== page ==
A phrase you hear in Washington a lot these days is “shared sacrifice.” To an alarming degree, the budget debate has degenerated into a game of green-eyeshade arithmetic, with many in Washington demanding that we trade ephemeral spending restraints for large, permanent tax increases.
The only winners in that trade are special interests in Washington, with taxpayers and working families taking the hit today, and future generations taking an even harder hit tomorrow. I call it the “shared scarcity” mentality. What’s missing from the equation is economic growth.
Fiscal discipline is a means to a greater end: a growing, prosperous economy. These goals are mutually reinforcing: Sound government finances are essential to economic growth, and economic growth is essential to stable revenues and a citizenry that is not dependent on government spending.
Past periods of American prosperity were no accident: They resulted from adhering to the foundations of economic growth:
1) We have to stop spending money we don’t have, and address the structural drivers of our debt.
2) We have to restore common sense to the regulatory environment, so that regulations are fair, transparent, and predictable.
3) We have to keep tax rates low and predictable, so that job creators have incentives to invest in America; and
4) We have to refocus the Fed on price stability, instead of using monetary stimulus to bail out Washington’s failures. Businesses and families need sound money.
Let me deal with each in order.
The first foundation, real spending discipline, is pretty simple. You can’t get quality, sustainable growth by continuing to bury the economy in debt. More debt means more uncertainty, and more uncertainty means fewer jobs.
Mounting debt also threatens our poorest and most vulnerable citizens, because those who depend most on government would be hit hardest by a fiscal crisis. We have to make our safety net programs more sustainable so that they are there for those who need them most, and this starts by building on the successful, bipartisan welfare reforms of the mid-1990s.
Most important, we cannot avert a debt crisis unless we directly address the relentlessly rising cost of health care. These rising costs are not just threatening the nation with fiscal ruin, but also hurting our economy. One reason that many people haven’t seen any increase in their wages in a long time is because health care costs are rising too quickly and eating into their paychecks.
Getting health care costs under control is critical, both for solving our fiscal mess and for promoting growth.
The second foundation addresses the growing scourge of crony capitalism – in which bureaucrats in Washington abuse the regulatory process to pick the winners and losers in the private economy.
Congressional Republicans continue to advance reforms that stop regulators from strangling job growth and innovation in red tape. We’ve advanced legislation to stop the Environmental Protection Agency from imposing job-destroying energy caps on American businesses. We’ve advanced legislation to revisit the flawed Dodd-Frank law, which actually intensifies the problem of too-big-to-fail by giving large, interconnected financial institutions advantages that small firms do not enjoy. We’ve advanced legislation that requires Congressional approval of any new government rule with an estimated economic cost of $100 million or more.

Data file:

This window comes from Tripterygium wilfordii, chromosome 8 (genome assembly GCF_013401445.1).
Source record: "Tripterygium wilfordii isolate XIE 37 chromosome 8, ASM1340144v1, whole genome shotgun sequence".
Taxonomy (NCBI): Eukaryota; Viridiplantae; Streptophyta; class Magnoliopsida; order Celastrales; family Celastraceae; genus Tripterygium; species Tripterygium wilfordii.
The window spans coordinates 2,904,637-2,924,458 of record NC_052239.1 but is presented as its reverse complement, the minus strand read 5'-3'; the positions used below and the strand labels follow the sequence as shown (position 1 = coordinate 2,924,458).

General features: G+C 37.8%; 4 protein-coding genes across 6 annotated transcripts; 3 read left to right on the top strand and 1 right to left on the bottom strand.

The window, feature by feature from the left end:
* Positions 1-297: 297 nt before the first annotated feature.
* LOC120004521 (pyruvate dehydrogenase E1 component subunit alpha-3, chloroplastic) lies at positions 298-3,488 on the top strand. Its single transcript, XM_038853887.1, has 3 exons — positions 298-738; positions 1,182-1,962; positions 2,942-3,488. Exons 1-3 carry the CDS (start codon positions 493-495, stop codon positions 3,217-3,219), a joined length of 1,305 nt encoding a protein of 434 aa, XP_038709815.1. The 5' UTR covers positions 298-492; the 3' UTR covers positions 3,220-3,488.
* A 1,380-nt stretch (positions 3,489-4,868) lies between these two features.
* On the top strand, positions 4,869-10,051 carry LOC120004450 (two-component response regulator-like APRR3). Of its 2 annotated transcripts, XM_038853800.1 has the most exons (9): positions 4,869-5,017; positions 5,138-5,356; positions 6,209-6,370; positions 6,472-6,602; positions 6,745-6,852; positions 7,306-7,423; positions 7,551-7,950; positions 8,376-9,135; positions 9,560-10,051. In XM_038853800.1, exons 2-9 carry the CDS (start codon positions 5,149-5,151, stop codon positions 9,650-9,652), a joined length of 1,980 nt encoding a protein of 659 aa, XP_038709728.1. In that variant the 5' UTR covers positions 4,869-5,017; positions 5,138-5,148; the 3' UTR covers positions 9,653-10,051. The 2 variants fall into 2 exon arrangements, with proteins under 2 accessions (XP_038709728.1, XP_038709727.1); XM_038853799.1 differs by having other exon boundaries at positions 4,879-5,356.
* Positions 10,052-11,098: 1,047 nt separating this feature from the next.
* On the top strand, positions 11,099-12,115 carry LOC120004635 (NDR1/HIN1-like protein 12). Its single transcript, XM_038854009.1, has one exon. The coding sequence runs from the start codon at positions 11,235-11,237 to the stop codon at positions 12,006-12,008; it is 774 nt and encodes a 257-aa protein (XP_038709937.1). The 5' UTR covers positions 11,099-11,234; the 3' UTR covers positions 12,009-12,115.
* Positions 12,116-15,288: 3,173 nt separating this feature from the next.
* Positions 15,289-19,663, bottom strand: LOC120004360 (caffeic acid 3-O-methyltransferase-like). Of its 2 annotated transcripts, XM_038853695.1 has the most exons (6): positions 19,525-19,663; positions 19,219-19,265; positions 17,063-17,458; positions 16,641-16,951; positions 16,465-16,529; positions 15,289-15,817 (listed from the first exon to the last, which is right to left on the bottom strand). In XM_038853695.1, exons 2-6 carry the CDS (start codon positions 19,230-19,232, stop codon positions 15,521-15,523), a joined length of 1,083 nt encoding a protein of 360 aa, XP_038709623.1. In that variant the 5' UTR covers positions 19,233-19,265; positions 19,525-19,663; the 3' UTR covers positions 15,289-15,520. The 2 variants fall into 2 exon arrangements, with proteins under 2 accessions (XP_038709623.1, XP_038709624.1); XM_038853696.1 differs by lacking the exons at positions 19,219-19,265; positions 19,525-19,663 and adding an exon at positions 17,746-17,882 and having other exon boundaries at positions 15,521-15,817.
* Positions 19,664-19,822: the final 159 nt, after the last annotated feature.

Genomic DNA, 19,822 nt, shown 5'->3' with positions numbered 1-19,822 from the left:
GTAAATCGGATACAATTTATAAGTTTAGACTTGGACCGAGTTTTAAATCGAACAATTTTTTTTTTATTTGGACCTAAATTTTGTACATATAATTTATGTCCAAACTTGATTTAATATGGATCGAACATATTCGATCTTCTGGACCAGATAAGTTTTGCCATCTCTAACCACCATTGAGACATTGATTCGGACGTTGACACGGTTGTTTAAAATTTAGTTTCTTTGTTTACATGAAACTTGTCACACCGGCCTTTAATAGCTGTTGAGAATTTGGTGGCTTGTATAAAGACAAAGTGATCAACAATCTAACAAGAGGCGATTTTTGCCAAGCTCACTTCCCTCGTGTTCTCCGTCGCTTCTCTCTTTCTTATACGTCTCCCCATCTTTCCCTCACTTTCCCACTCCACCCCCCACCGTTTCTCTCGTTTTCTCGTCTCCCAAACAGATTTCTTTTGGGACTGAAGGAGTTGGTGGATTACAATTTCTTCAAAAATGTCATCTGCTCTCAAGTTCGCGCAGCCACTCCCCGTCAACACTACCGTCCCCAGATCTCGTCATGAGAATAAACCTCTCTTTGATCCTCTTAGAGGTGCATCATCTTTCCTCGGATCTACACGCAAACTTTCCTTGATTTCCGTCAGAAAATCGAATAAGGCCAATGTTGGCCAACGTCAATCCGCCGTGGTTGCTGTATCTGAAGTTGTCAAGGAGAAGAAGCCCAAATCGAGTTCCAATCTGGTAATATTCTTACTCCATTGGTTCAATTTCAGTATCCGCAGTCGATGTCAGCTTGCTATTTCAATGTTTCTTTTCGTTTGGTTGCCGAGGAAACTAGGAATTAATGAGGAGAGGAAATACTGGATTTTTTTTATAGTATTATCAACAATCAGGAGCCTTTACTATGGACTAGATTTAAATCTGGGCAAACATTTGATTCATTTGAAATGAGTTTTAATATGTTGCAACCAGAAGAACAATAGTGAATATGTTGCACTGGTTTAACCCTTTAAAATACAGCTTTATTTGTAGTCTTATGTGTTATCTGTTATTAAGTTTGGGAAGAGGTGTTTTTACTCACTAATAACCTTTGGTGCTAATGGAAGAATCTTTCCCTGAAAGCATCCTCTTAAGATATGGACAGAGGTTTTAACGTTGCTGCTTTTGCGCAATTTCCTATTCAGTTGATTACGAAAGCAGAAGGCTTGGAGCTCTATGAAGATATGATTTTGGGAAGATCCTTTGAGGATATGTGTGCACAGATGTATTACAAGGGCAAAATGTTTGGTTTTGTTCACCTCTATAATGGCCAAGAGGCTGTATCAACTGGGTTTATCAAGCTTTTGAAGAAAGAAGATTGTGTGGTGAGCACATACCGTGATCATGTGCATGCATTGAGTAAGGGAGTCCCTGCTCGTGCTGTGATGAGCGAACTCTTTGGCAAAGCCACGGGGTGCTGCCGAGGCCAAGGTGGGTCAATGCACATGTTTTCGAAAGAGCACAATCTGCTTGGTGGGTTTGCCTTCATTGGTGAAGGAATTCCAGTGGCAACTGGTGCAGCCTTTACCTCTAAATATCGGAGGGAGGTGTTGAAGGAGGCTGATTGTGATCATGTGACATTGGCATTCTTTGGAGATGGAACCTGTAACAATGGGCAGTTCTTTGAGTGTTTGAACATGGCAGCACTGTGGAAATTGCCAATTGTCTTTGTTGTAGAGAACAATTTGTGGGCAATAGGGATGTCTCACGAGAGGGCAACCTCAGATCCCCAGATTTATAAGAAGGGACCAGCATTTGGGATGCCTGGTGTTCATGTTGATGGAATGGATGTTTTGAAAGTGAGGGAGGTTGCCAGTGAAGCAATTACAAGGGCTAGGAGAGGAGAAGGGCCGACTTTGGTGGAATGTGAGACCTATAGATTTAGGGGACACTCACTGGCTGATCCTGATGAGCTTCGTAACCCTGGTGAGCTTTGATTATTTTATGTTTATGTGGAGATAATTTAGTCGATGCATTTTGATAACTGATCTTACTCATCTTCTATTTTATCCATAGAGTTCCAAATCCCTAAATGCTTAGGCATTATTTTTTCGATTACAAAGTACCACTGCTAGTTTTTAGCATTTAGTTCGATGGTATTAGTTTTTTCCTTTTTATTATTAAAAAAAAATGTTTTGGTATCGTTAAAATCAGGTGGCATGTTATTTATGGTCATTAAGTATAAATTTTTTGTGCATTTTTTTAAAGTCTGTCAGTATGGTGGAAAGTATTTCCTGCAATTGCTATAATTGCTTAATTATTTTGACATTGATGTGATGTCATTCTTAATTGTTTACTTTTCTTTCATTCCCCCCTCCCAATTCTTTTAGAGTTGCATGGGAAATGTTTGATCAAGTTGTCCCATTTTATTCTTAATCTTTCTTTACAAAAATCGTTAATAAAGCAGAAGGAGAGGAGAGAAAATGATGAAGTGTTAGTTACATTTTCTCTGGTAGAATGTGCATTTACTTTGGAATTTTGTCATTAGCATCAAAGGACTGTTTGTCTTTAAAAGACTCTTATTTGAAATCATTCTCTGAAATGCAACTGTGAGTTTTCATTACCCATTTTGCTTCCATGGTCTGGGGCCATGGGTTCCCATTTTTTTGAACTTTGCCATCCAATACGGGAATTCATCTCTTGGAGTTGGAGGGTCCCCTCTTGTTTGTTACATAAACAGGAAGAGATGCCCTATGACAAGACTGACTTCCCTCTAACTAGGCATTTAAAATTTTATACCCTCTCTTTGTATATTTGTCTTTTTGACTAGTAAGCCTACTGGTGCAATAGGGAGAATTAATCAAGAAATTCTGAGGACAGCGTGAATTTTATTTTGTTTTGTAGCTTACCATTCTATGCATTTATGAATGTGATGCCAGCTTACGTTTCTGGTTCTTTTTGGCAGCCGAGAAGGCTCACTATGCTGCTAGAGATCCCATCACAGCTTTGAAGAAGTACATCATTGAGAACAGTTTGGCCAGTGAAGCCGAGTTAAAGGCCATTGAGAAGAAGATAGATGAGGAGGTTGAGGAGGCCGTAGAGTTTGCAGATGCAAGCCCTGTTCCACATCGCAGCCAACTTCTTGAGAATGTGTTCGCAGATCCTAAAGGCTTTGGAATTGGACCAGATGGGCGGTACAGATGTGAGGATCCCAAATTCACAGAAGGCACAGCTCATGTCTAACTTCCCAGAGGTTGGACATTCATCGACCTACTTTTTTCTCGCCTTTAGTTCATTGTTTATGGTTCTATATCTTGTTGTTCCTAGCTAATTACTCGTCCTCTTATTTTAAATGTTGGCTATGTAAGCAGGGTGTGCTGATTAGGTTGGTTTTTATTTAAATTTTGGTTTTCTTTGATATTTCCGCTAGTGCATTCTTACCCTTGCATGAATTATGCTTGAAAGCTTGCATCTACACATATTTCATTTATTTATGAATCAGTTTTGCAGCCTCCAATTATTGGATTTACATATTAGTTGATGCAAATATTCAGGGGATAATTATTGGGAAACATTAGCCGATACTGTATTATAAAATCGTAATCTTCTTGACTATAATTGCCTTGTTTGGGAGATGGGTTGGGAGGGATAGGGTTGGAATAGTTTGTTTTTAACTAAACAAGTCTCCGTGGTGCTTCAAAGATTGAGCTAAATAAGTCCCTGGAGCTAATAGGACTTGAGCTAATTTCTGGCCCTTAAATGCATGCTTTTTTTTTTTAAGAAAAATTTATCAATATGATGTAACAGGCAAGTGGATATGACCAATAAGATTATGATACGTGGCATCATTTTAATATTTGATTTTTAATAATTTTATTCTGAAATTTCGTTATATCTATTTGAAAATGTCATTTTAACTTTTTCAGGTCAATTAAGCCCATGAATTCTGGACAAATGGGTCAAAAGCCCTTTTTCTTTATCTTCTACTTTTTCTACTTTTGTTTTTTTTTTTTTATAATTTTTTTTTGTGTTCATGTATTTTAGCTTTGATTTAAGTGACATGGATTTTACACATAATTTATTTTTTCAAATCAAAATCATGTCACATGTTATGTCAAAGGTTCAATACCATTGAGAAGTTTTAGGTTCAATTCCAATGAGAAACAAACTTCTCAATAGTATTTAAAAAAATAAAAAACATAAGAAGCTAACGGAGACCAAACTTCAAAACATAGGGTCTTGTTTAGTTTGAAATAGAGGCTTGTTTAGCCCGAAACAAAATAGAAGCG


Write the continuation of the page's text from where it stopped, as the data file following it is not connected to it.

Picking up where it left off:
But most important, we passed a full repeal the new health care law, with its burdensome maze of new regulations, penalties and restrictions that stifle job creation.
The third foundation recognizes that we cannot get our economy back on track if Washington tries to tax its way out of this mess.
The economics profession has been very clear about this – higher marginal tax rates create a drag on economic growth.
Christina Romer, the former director of President Obama’s Council of Economic Advisers, has argued: “Tax changes have very large effects on output. Our [research] suggests that an exogenous tax increase of one percent of GDP lowers real GDP by roughly three percent.”
Finally, the fourth foundation calls for a rules-based monetary policy to protect working families and seniors from the threat of high inflation.
The Federal Reserve’s recent departures from rules-based monetary policy have increased economic uncertainty and endangered the central bank’s independence. Congress should end the Fed’s dual mandate and task the central bank instead with the single goal of long-run price stability. The Fed should also explicitly publish and follow a monetary rule as its means to achieve this goal.
These are our four foundations of economic growth – and the House-passed budget starts the long, arduous and necessary process of restoring these foundations and building a prosperous future.
The House-passed budget lifts the crushing burden debt by cutting wasteful Washington spending and reforming those government programs that drive the debt. It doesn’t just put the budget on a path to balance – it actually pays off the debt over time.
America is an exceptional nation, defined by upward mobility and committed to leaving future generations with a better nation that the one we inherited. I am confident that this generation will keep that commitment and defend the American legacy. We must reject the shared scarcity approach, and instead choose renewed prosperity.
Ryan represents Wisconsin’s First Congressional District and serves as Chairman of the House Budget Committee. Ryan authored the House-passed Fiscal Year 2012 Budget Resolution – The Path to Prosperity: /fy2012budget/
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